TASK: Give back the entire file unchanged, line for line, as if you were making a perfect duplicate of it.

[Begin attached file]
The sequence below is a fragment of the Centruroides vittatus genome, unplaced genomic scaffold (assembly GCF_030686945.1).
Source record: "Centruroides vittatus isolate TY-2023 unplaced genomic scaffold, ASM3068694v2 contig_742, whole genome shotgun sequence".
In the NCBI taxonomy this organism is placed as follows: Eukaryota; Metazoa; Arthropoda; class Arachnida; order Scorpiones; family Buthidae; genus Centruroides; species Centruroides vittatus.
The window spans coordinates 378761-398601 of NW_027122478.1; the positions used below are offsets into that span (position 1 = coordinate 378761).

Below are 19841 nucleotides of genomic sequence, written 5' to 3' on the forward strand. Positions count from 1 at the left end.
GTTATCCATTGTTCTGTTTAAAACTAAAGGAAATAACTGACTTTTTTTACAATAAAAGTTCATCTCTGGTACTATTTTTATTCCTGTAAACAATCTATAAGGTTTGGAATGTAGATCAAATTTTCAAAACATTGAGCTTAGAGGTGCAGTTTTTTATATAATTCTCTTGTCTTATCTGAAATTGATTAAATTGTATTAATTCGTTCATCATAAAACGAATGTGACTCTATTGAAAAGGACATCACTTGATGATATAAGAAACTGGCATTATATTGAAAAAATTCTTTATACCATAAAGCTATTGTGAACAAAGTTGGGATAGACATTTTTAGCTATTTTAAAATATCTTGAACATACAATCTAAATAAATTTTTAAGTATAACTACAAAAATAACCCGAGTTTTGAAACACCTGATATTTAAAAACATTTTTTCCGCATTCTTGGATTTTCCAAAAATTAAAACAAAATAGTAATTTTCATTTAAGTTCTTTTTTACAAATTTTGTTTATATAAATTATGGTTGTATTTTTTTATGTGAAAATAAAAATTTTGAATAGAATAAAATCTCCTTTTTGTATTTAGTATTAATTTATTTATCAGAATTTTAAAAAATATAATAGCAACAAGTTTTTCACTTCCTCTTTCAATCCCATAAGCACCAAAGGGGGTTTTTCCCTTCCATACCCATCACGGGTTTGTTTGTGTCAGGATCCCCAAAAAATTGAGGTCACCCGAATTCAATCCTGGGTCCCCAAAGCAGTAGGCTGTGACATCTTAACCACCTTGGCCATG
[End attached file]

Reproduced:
The sequence below is a fragment of the Centruroides vittatus genome, unplaced genomic scaffold (assembly GCF_030686945.1).
Source record: "Centruroides vittatus isolate TY-2023 unplaced genomic scaffold, ASM3068694v2 contig_742, whole genome shotgun sequence".
In the NCBI taxonomy this organism is placed as follows: Eukaryota; Metazoa; Arthropoda; class Arachnida; order Scorpiones; family Buthidae; genus Centruroides; species Centruroides vittatus.
The window spans coordinates 378761-398601 of NW_027122478.1; the positions used below are offsets into that span (position 1 = coordinate 378761).

Below are 19841 nucleotides of genomic sequence, written 5' to 3' on the forward strand. Positions count from 1 at the left end.
GTTATCCATTGTTCTGTTTAAAACTAAAGGAAATAACTGACTTTTTTTACAATAAAAGTTCATCTCTGGTACTATTTTTATTCCTGTAAACAATCTATAAGGTTTGGAATGTAGATCAAATTTTCAAAACATTGAGCTTAGAGGTGCAGTTTTTTATATAATTCTCTTGTCTTATCTGAAATTGATTAAATTGTATTAATTCGTTCATCATAAAACGAATGTGACTCTATTGAAAAGGACATCACTTGATGATATAAGAAACTGGCATTATATTGAAAAAATTCTTTATACCATAAAGCTATTGTGAACAAAGTTGGGATAGACATTTTTAGCTATTTTAAAATATCTTGAACATACAATCTAAATAAATTTTTAAGTATAACTACAAAAATAACCCGAGTTTTGAAACACCTGATATTTAAAAACATTTTTTCCGCATTCTTGGATTTTCCAAAAATTAAAACAAAATAGTAATTTTCATTTAAGTTCTTTTTTACAAATTTTGTTTATATAAATTATGGTTGTATTTTTTTATGTGAAAATAAAAATTTTGAATAGAATAAAATCTCCTTTTTGTATTTAGTATTAATTTATTTATCAGAATTTTAAAAAATATAATAGCAACAAGTTTTTCACTTCCTCTTTCAATCCCATAAGCACCAAAGGGGGTTTTTCCCTTCCATACCCATCACGGGTTTGTTTGTGTCAGGATCCCCAAAAAATTGAGGTCACCCGAATTCAATCCTGGGTCCCCAAAGCAGTAGGCTGTGACATCTTAACCACCTTGGCCATG